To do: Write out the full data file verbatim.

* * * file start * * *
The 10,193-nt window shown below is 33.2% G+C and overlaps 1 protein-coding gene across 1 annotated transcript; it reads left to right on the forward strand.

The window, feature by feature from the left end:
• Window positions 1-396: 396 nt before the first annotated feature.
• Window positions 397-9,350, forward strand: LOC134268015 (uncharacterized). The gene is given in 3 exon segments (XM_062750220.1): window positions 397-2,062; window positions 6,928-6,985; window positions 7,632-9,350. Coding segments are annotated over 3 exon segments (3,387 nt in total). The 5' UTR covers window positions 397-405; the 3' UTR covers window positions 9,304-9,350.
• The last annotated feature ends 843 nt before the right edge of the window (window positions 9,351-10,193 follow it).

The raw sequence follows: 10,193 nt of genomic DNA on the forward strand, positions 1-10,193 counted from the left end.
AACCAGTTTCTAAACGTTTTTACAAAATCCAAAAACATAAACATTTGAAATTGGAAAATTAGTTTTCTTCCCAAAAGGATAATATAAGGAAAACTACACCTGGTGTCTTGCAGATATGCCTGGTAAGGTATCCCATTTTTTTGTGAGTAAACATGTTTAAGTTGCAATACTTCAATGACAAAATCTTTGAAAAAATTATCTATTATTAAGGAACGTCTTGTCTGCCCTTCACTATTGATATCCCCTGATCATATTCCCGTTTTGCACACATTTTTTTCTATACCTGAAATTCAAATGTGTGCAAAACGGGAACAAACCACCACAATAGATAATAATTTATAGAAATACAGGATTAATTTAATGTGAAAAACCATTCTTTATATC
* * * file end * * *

The 10,193-nt window shown below is 33.2% G+C and overlaps 1 protein-coding gene across 1 annotated transcript; it reads left to right on the forward strand.

The window, feature by feature from the left end:
• Window positions 1-396: 396 nt before the first annotated feature.
• Window positions 397-9,350, forward strand: LOC134268015 (uncharacterized). The gene is given in 3 exon segments (XM_062750220.1): window positions 397-2,062; window positions 6,928-6,985; window positions 7,632-9,350. Coding segments are annotated over 3 exon segments (3,387 nt in total). The 5' UTR covers window positions 397-405; the 3' UTR covers window positions 9,304-9,350.
• The last annotated feature ends 843 nt before the right edge of the window (window positions 9,351-10,193 follow it).

The raw sequence follows: 10,193 nt of genomic DNA on the forward strand, positions 1-10,193 counted from the left end.
AACCAGTTTCTAAACGTTTTTACAAAATCCAAAAACATAAACATTTGAAATTGGAAAATTAGTTTTCTTCCCAAAAGGATAATATAAGGAAAACTACACCTGGTGTCTTGCAGATATGCCTGGTAAGGTATCCCATTTTTTTGTGAGTAAACATGTTTAAGTTGCAATACTTCAATGACAAAATCTTTGAAAAAATTATCTATTATTAAGGAACGTCTTGTCTGCCCTTCACTATTGATATCCCCTGATCATATTCCCGTTTTGCACACATTTTTTTCTATACCTGAAATTCAAATGTGTGCAAAACGGGAACAAACCACCACAATAGATAATAATTTATAGAAATACAGGATTAATTTAATGTGAAAAACCATTCTTTATATC